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Recently I spent some time tracing the very early history of gunpowder or Huo Yao (China, ca 850 AD). It turns out that the earliest clear description of a gunpowder-like composition was described in a document produced during the Tang Dynasty. A document titled “Classified Essentials of the Mysterious Tao of the True Origins of Things” contained a list of particularly dangerous elixirs. A comprehensive history of Chinese science can be found in Science and Civilisation in China, Volume 5: Chemistry and Chemical Technology, Part 4, Spagyrical Discovery and Invention: Apparatus, Theories and Gifts” by Joseph Needham. Within this list of hazardous compositions, a warning was offered citing the dangers of mixing and heating together realgar, salt peter, sulfur, and honey.  The document tells of alchemists mixing this combination and heating it resulting in a deflagration leading to burnt beards, faces, and hands as well as the loss of the structure to fire. This mixture has been translated as “fire-drug”.

There are earlier references to admixtures that could produce a violent effect, but the compositions are not disclosed. The information in the 850 AD document clearly describes the components of classic gunpowder- a nitrate oxidizer, sulfur for low ignition temperature, and a carbohydrate reducing agent- honey. What is notable about gunpowder is that is a self-contained redox system containing two sides of the fire triangle– fuel and oxidizer in intimate contact. All that is needed for an exothermic reaction is initiation with some kind of stimulus.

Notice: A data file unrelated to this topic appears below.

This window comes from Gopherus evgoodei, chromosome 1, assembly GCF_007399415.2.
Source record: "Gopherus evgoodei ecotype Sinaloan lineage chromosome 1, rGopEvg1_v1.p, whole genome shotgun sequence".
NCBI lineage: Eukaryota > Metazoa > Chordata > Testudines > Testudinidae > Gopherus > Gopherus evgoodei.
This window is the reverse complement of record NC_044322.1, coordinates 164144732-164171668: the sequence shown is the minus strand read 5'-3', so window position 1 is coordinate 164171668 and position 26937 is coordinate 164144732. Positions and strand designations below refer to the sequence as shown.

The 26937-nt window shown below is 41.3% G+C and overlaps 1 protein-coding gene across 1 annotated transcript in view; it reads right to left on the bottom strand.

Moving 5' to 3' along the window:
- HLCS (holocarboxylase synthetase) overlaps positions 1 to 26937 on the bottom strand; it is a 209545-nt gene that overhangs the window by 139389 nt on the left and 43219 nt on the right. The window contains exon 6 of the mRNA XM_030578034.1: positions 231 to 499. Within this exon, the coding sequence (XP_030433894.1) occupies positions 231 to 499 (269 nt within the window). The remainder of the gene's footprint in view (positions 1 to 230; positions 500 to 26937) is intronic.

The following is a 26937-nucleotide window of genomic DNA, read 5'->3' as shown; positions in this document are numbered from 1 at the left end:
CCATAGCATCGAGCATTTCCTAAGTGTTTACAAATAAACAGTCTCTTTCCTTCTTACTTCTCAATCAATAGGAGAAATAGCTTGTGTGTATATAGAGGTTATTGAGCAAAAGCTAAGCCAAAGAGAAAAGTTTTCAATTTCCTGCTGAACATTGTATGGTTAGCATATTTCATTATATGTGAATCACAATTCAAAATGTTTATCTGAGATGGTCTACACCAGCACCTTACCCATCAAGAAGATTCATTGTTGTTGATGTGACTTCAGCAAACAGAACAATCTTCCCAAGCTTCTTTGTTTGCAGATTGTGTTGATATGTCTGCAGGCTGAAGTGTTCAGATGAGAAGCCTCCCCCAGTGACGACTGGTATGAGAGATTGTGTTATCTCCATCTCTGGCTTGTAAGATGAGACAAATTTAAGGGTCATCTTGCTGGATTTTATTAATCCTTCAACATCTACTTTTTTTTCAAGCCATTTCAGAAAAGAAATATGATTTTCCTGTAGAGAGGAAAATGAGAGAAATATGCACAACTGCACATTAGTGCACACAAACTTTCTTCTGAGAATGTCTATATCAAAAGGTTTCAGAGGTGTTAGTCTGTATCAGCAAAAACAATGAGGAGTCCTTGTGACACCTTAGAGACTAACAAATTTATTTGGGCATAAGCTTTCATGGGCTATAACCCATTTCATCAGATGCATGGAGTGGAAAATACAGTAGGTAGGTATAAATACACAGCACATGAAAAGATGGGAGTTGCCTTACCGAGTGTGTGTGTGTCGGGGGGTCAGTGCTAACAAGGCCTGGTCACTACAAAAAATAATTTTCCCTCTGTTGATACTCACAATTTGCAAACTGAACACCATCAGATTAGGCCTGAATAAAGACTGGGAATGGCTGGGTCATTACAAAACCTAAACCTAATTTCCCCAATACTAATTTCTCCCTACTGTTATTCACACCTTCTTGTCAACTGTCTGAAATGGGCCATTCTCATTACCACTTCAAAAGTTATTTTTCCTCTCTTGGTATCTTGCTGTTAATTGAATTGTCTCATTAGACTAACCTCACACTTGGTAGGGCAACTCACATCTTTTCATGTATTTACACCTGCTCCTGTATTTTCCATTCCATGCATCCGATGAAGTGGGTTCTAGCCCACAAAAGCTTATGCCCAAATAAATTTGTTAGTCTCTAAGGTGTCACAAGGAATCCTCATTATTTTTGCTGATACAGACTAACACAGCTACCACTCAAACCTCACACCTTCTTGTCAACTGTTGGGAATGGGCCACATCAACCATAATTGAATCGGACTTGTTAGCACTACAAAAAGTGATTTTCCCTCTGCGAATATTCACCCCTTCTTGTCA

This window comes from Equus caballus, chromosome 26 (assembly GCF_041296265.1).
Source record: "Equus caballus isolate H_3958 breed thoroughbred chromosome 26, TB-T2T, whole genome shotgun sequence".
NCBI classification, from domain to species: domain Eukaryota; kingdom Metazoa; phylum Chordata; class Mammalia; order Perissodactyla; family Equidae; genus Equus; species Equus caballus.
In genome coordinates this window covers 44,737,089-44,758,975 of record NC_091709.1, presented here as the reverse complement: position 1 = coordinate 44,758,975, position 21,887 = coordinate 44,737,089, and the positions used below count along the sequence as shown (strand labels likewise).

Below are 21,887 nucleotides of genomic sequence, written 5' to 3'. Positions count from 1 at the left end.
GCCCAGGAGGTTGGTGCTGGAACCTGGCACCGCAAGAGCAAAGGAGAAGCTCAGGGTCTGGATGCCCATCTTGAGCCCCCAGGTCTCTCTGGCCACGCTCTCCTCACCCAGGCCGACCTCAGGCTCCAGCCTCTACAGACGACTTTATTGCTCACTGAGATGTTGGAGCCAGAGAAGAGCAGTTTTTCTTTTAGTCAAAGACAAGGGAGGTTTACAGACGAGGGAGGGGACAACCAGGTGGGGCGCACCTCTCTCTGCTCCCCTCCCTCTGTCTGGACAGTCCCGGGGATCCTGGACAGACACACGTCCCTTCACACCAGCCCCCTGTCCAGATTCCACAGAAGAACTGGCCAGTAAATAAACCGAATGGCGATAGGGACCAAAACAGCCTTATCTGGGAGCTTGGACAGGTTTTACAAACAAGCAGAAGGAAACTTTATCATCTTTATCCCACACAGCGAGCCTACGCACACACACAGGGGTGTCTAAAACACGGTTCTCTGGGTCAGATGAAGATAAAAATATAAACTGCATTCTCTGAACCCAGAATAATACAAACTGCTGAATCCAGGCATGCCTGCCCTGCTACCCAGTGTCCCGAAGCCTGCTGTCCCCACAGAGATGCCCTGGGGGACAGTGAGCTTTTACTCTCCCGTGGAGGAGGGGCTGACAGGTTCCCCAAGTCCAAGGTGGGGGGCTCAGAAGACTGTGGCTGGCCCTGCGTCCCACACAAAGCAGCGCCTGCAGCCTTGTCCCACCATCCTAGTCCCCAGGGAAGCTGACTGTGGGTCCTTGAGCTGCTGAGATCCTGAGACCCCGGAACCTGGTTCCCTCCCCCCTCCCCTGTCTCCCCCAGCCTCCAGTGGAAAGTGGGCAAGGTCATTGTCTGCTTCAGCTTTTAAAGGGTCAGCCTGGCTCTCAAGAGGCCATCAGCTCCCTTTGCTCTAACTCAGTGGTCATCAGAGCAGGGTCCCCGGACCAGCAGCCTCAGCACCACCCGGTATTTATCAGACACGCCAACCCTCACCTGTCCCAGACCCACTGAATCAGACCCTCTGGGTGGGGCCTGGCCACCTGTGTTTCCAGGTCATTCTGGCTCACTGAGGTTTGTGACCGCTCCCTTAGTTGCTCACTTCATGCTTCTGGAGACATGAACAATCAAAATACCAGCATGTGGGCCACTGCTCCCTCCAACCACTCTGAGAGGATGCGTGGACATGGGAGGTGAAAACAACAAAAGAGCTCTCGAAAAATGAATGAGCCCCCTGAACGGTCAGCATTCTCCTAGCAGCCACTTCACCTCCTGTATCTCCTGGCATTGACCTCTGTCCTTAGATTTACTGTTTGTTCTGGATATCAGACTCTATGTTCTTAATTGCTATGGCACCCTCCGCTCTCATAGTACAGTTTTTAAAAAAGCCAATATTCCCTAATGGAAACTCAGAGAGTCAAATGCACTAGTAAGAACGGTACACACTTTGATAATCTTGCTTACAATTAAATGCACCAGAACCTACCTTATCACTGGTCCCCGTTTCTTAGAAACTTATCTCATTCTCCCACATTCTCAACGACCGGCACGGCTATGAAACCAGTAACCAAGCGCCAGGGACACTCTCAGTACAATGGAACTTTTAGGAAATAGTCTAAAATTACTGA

A couple of thoughts on the realgar present in the mix. First, alchemists were commonly in the  apothecary trade and made their living preparing medicaments. It is not unreasonable to suppose that the composition was intended for some medicinal effect. Realgar is tetraarsenic tetrasulfide (As4S4) and may have been a common apothecary ingredient of the time. Crystalline realgar is a ruby-like, eye-catching substance and it is not surprising that it captured the fancy of alchemists.

Second, realgar is found in hydrothermal deposits as are copper, gold, silver, and mercury sulfides (also called a sulphuret). Back when roasting ore was widely practiced (and legal), it was common for miners to heap sulphuretted ores onto a wood pile and set it alight directly or oxidize it in a reverberatory furnace. This process would actually ignite the sulphureted ore and in the case of gold and mercury, release the native metal.  The point is that sulphuretted arsenic would be expected to contribute in the deflagration process as a nitrate reductant or as a spectator fuel.

Updated 3/2/18


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